Last week, child number three and I spent time watching Vi Hart videos on the Khan Academy website. The films lure you in with the hypnotic into “so you’re math class and your teacher is droning on about –insert math principle- and you’re bored so you start doodling”. She then fills her notepad with doodles that cunningly illustrate the math principle that the fictitious teacher was unable to engage you in. As a consequence we have been trying to make hexaflexagons, drawing snakes that slither under and over their own bodies and replicating Sierpinski’s Triangles. The fast pace of Vi’s speech, the many coloured sharpies and the casual reference to mathematicians as though they are friends has a hypnotic effect, Vi is an effectively eccentric tutor. Number three isbusily filling her notebook with colours and shapes which are the basic tenets of patterns.
I find that drawing patterns has a meditative effect. I start with a blank piece of paper, then I invent a rules about colour, line or shape and proceed to fill the page using the rule. I then assess the result and puzzle over the next idea. I realise that I use a pattern to make a pattern.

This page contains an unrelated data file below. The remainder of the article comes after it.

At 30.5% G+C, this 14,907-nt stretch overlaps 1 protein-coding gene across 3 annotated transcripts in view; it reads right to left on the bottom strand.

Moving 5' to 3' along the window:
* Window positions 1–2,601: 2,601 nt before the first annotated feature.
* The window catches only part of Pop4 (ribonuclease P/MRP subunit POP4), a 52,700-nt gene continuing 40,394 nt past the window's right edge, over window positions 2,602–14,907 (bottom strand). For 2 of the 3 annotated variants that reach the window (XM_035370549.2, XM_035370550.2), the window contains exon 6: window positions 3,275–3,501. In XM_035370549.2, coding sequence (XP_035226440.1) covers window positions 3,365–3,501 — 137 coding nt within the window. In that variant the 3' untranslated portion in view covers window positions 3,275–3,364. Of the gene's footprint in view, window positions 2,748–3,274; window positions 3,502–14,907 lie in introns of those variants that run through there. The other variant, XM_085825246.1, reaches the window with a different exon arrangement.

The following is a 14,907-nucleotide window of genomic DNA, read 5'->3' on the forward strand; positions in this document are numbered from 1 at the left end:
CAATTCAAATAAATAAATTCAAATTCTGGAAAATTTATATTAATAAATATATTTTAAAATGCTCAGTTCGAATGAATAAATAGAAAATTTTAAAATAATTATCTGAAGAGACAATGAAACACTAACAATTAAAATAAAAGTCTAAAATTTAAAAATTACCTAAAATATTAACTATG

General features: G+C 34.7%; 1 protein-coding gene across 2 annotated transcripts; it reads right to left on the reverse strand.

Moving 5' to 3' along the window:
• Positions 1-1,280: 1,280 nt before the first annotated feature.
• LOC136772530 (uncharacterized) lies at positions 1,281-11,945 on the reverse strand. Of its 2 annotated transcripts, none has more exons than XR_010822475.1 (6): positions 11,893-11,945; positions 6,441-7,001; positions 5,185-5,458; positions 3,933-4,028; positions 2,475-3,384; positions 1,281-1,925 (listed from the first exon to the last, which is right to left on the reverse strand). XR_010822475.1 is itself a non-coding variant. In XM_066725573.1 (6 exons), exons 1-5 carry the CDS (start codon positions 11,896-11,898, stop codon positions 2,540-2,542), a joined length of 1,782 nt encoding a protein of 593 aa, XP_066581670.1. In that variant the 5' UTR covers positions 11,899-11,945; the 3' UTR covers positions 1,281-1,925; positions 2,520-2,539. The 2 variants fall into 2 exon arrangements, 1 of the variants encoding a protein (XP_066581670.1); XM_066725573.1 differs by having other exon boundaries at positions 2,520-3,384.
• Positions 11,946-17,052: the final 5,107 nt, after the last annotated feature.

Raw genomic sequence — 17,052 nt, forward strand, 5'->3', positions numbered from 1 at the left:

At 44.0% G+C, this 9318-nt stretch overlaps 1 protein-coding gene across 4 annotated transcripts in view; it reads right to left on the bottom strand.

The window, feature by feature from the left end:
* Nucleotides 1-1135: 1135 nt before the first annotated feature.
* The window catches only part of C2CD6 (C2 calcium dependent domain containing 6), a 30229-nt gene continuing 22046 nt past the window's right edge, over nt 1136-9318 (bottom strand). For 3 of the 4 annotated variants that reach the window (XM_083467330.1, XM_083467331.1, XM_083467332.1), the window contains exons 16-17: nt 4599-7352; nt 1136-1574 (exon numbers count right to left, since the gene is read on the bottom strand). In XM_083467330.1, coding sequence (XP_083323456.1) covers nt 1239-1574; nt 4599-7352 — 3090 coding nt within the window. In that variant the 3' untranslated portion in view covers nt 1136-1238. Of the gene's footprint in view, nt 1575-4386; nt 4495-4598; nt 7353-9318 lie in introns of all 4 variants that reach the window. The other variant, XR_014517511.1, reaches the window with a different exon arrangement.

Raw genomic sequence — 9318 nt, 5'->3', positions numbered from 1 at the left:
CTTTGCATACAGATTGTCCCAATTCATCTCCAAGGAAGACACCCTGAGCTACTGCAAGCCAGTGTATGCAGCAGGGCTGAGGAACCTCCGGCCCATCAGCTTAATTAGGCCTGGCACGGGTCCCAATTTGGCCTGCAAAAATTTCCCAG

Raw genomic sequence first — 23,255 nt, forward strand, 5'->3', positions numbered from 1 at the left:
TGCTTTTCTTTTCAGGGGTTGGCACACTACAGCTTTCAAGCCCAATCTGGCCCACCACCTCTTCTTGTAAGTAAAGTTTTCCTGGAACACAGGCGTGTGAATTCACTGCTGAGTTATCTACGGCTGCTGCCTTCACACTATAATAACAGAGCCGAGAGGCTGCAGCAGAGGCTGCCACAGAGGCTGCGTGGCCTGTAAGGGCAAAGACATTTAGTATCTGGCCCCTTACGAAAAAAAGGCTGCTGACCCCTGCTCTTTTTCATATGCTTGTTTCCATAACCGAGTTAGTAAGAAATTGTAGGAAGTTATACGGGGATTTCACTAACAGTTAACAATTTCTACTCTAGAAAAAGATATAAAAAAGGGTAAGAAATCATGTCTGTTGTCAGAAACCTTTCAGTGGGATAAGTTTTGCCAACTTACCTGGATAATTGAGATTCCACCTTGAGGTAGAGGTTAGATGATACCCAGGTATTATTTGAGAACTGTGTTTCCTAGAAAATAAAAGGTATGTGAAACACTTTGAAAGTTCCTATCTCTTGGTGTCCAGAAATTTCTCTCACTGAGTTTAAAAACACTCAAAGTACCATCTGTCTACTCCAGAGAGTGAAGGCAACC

This making of patterns often leads me in to a state of flow, which Csíkszentmihályi describes as “an intrinsically rewarding or optimal state that results from intense engagement with daily activities". Conversely, I often start to make patterns to disengage from the intense engagement of the demands of my progeny. I also find that getting into the flow can solve problems seemingly unrelated to the task at hand. Nice huh?!
The Sierpinski Triangle is a fractal construction: the image is self-similar and therefore similar at any point, by magnification or reduction, regardless of scale.